Senate leaders decided to scrap a 1,900-page omnibus spending bill that contained $8 billion in home state spending projects – otherwise known as earmarks, pet projects, or "pork." Government spending and the deficit became an issue in the midterm election, and lawmakers are keenly aware of voter anger about large, catch-all bills that are quickly passed. The following senators have been ranked by the monetary value of earmarks they backed, whether alone or with others, in the now-scuttled omnibus spending bill. The earmark process became more transparent with the 2006 Federal Funding Accountability and Transparency Act, which required creation of a database of all government spending. The watchdog group Taxpayers for Common Sense used the database to compile this ranking. Sen. Tom Coburn (R) of Oklahoma, who co-sponsored the legislation, also has a list of the disclosed earmarks in the omnibus bill on his website. *This is the amount requested both alone and with other members of Congress.
After two Saturday votes, Obama and Democrats in Congress are forced to negotiate over Bush-era tax cuts, now more likely to be extended for all Americans – including the wealthy.
From demon sheep to witchcraft denials, this has been one crazy election season. And nowhere has the looniness been more on display than in the candidates' carefully crafted TV spots. Here is our list of the top 10 weirdest ads of 2010.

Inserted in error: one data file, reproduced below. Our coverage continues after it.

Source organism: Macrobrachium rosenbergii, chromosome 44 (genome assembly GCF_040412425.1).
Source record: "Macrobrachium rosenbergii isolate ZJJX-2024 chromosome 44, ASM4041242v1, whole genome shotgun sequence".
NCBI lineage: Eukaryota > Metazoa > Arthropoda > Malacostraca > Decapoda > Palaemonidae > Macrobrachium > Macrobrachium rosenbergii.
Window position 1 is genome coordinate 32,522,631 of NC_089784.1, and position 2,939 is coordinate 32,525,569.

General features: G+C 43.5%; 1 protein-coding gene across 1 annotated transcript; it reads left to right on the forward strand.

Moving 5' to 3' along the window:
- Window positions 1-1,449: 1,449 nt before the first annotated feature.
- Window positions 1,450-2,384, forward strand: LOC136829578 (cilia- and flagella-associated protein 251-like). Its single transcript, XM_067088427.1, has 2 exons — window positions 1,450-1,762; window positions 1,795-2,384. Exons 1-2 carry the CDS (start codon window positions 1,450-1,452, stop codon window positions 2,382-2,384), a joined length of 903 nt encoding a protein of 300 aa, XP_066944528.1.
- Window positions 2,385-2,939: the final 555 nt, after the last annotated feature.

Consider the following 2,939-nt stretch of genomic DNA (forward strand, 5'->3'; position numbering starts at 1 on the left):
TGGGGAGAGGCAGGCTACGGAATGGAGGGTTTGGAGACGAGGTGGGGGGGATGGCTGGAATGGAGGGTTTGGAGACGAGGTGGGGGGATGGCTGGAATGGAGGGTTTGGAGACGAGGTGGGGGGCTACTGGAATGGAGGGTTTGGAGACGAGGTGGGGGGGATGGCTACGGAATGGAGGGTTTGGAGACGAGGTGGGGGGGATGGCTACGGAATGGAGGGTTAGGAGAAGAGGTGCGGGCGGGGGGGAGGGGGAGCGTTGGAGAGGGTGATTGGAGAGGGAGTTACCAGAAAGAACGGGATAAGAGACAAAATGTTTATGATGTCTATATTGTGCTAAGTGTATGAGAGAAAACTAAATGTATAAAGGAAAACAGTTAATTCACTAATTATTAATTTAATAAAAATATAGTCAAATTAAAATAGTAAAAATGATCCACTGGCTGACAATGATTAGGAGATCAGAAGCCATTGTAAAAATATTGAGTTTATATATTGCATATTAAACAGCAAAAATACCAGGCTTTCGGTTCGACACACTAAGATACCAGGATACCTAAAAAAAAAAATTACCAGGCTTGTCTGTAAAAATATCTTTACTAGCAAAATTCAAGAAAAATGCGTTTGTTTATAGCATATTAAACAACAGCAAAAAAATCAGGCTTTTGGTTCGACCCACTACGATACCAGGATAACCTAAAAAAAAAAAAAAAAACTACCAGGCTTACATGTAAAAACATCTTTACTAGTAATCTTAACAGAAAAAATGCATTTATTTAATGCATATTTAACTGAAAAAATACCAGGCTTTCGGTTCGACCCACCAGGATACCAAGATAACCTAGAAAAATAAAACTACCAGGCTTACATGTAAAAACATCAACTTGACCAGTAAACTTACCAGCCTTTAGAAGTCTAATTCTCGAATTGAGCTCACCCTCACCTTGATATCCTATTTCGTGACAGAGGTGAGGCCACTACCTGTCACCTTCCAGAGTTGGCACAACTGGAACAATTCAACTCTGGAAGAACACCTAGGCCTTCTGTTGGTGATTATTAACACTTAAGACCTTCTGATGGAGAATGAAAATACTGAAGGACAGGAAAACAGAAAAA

The bill includes a $30 billion fund to increase access to lending for small businesses, and $12 billion in tax cuts. It also sets off debate on whether to extend the Bush tax cuts to more than the just 'middle class.'
Medicare overpayments, anything from a billing error to a flagrant scam, totaled more than $36 billion in 2009, according to the Obama administration.
BP CEO Tony Hayward insisted Thursday he was "devastated" by the BP oil spill and denied shunning tough questions from a House subcommittee.
BP 'Small People' comment and oil spill blasted on Capitol Hill Thursday during congressional testimony by BP CEO Tony Hayward.
BP CEO Tony Hayward will make remarks on the BP oil spill during Congressional testimony Thursday.
Good showings for female Republican candidate in Tuesday's primaries hold the promise of more women in elected office, reflecting society's faster pace toward gender equity.
The White House backed Rep. Joe Sestak's opponent in the Democratic Senate primary in Pennsylvania. The GOP wants to know whether it offered Mr. Sestak a job to drop out of the race.